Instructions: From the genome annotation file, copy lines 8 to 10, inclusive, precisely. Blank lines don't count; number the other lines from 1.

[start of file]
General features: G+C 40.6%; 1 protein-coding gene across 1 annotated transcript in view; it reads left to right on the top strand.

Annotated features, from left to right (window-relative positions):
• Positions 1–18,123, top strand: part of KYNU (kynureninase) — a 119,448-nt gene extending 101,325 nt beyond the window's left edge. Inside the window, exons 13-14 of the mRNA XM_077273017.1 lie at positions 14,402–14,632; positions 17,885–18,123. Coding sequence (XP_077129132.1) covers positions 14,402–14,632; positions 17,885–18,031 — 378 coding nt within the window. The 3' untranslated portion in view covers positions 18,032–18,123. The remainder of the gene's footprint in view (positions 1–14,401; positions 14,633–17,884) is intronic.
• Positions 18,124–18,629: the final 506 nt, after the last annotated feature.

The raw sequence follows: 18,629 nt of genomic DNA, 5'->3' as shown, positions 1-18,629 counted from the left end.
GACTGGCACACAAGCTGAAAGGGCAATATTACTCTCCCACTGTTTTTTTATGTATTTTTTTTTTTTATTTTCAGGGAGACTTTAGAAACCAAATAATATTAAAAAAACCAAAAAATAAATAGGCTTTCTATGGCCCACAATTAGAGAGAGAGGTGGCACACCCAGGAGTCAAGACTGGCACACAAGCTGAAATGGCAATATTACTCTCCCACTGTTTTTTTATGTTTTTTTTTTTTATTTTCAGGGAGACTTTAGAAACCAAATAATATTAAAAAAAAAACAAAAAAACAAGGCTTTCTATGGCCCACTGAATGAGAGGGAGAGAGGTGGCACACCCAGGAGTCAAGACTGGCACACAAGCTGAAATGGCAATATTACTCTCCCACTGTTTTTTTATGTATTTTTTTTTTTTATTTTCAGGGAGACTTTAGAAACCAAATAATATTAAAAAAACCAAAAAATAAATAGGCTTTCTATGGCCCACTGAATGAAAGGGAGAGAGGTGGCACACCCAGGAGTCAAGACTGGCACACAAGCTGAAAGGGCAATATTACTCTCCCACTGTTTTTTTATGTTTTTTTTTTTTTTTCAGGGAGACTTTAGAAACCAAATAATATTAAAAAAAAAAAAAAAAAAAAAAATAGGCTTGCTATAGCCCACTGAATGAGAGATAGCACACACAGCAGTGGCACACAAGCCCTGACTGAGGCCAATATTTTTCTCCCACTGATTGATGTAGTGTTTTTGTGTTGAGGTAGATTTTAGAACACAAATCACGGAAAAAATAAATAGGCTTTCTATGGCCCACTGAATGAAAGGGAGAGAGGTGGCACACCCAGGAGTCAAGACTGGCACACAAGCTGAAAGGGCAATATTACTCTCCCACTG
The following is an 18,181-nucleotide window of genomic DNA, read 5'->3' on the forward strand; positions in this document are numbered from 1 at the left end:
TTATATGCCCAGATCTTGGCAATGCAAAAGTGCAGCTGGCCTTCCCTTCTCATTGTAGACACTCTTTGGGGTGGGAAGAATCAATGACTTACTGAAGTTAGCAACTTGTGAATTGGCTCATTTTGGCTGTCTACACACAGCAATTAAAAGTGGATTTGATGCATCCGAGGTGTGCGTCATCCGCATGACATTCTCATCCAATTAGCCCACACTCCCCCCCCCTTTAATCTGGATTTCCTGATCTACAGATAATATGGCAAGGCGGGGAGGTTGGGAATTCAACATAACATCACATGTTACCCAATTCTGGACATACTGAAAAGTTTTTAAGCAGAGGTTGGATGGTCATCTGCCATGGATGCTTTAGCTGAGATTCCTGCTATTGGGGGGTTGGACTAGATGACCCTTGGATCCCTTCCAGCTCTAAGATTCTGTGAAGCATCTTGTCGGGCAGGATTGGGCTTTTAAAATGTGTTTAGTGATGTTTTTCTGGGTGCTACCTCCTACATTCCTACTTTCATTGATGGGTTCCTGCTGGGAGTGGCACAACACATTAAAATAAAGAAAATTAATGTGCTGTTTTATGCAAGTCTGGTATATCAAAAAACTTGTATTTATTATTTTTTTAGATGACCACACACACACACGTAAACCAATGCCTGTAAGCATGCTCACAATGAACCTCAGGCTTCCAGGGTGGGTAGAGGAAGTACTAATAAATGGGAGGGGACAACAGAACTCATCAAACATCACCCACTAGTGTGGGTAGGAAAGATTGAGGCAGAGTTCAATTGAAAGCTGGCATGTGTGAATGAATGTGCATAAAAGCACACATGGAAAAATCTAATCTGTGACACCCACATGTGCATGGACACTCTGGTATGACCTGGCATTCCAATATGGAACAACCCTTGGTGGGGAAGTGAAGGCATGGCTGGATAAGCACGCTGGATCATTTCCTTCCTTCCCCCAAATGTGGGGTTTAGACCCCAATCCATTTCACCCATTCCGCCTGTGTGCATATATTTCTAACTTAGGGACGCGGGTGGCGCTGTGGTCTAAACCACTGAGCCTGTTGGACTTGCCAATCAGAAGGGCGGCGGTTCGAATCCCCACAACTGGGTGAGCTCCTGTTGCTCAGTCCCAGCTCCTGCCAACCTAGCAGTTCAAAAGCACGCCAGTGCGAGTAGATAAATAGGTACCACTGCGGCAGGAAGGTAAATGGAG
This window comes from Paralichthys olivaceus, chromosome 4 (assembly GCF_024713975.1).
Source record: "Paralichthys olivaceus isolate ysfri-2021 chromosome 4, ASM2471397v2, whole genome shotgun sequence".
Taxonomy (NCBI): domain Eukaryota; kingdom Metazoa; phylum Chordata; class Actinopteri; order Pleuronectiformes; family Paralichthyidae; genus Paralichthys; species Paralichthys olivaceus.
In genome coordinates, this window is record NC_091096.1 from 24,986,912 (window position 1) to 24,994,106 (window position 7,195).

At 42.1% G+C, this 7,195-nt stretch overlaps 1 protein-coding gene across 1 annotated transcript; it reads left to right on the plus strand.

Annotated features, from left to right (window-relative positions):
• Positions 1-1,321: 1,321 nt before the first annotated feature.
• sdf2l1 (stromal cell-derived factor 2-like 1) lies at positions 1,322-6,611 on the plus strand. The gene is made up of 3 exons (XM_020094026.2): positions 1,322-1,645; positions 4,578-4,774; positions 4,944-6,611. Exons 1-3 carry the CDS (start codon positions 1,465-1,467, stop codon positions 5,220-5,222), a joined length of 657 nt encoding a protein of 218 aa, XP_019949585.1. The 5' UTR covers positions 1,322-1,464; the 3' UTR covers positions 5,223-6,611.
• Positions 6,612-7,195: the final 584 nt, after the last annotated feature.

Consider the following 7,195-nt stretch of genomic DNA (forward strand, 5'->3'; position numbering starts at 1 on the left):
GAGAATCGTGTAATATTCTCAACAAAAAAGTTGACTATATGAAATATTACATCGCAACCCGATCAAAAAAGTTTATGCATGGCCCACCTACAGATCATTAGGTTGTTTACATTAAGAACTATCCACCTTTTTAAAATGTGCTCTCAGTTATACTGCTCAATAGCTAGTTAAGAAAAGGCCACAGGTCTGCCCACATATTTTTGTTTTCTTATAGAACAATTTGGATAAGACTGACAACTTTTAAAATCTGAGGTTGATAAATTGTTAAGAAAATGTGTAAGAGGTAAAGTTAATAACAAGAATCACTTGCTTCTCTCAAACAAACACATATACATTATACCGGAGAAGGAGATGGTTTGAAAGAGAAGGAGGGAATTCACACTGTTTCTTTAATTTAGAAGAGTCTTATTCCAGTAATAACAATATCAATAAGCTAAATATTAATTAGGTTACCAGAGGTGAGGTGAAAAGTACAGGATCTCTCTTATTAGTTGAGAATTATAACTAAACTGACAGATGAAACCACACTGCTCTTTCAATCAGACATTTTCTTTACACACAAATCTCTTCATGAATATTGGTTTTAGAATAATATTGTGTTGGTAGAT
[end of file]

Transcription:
TTATATGCCCAGATCTTGGCAATGCAAAAGTGCAGCTGGCCTTCCCTTCTCATTGTAGACACTCTTTGGGGTGGGAAGAATCAATGACTTACTGAAGTTAGCAACTTGTGAATTGGCTCATTTTGGCTGTCTACACACAGCAATTAAAAGTGGATTTGATGCATCCGAGGTGTGCGTCATCCGCATGACATTCTCATCCAATTAGCCCACACTCCCCCCCCCTTTAATCTGGATTTCCTGATCTACAGATAATATGGCAAGGCGGGGAGGTTGGGAATTCAACATAACATCACATGTTACCCAATTCTGGACATACTGAAAAGTTTTTAAGCAGAGGTTGGATGGTCATCTGCCATGGATGCTTTAGCTGAGATTCCTGCTATTGGGGGGTTGGACTAGATGACCCTTGGATCCCTTCCAGCTCTAAGATTCTGTGAAGCATCTTGTCGGGCAGGATTGGGCTTTTAAAATGTGTTTAGTGATGTTTTTCTGGGTGCTACCTCCTACATTCCTACTTTCATTGATGGGTTCCTGCTGGGAGTGGCACAACACATTAAAATAAAGAAAATTAATGTGCTGTTTTATGCAAGTCTGGTATATCAAAAAACTTGTATTTATTATTTTTTTAGATGACCACACACACACACGTAAACCAATGCCTGTAAGCATGCTCACAATGAACCTCAGGCTTCCAGGGTGGGTAGAGGAAGTACTAATAAATGGGAGGGGACAACAGAACTCATCAAACATCACCCACTAGTGTGGGTAGGAAAGATTGAGGCAGAGTTCAATTGAAAGCTGGCATGTGTGAATGAATGTGCATAAAAGCACACATGGAAAAATCTAATCTGTGACACCCACATGTGCATGGACACTCTGGTATGACCTGGCATTCCAATATGGAACAACCCTTGGTGGGGAAGTGAAGGCATGGCTGGATAAGCACGCTGGATCATTTCCTTCCTTCCCCCAAATGTGGGGTTTAGACCCCAATCCATTTCACCCATTCCGCCTGTGTGCATATATTTCTAACTTAGGGACGCGGGTGGCGCTGTGGTCTAAACCACTGAGCCTGTTGGACTTGCCAATCAGAAGGGCGGCGGTTCGAATCCCCACAACTGGGTGAGCTCCTGTTGCTCAGTCCCAGCTCCTGCCAACCTAGCAGTTCAAAAGCACGCCAGTGCGAGTAGATAAATAGGTACCACTGCGGCAGGAAGGTAAATGGAG
This window comes from Paralichthys olivaceus, chromosome 4 (assembly GCF_024713975.1).
Source record: "Paralichthys olivaceus isolate ysfri-2021 chromosome 4, ASM2471397v2, whole genome shotgun sequence".